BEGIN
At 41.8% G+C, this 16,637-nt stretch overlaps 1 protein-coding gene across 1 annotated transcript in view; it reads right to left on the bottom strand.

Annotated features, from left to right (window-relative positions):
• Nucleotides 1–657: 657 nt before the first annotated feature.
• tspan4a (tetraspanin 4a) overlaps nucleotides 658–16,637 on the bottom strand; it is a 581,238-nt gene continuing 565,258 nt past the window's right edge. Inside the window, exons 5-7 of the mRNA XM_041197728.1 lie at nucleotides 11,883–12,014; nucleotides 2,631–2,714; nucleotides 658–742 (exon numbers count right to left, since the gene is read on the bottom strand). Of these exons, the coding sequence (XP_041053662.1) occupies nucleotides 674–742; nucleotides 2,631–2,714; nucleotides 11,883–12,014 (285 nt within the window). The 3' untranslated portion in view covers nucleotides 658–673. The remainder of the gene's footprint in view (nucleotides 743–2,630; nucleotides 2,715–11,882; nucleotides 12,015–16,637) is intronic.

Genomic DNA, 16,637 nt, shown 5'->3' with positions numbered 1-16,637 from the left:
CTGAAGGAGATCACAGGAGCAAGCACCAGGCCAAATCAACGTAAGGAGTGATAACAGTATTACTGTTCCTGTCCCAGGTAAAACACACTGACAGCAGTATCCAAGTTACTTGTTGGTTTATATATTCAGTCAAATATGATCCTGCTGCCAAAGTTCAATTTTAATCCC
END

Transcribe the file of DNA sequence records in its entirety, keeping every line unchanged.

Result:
At 41.8% G+C, this 16,637-nt stretch overlaps 1 protein-coding gene across 1 annotated transcript in view; it reads right to left on the bottom strand.

Annotated features, from left to right (window-relative positions):
• Nucleotides 1–657: 657 nt before the first annotated feature.
• tspan4a (tetraspanin 4a) overlaps nucleotides 658–16,637 on the bottom strand; it is a 581,238-nt gene continuing 565,258 nt past the window's right edge. Inside the window, exons 5-7 of the mRNA XM_041197728.1 lie at nucleotides 11,883–12,014; nucleotides 2,631–2,714; nucleotides 658–742 (exon numbers count right to left, since the gene is read on the bottom strand). Of these exons, the coding sequence (XP_041053662.1) occupies nucleotides 674–742; nucleotides 2,631–2,714; nucleotides 11,883–12,014 (285 nt within the window). The 3' untranslated portion in view covers nucleotides 658–673. The remainder of the gene's footprint in view (nucleotides 743–2,630; nucleotides 2,715–11,882; nucleotides 12,015–16,637) is intronic.

Genomic DNA, 16,637 nt, shown 5'->3' with positions numbered 1-16,637 from the left:
CTGAAGGAGATCACAGGAGCAAGCACCAGGCCAAATCAACGTAAGGAGTGATAACAGTATTACTGTTCCTGTCCCAGGTAAAACACACTGACAGCAGTATCCAAGTTACTTGTTGGTTTATATATTCAGTCAAATATGATCCTGCTGCCAAAGTTCAATTTTAATCCC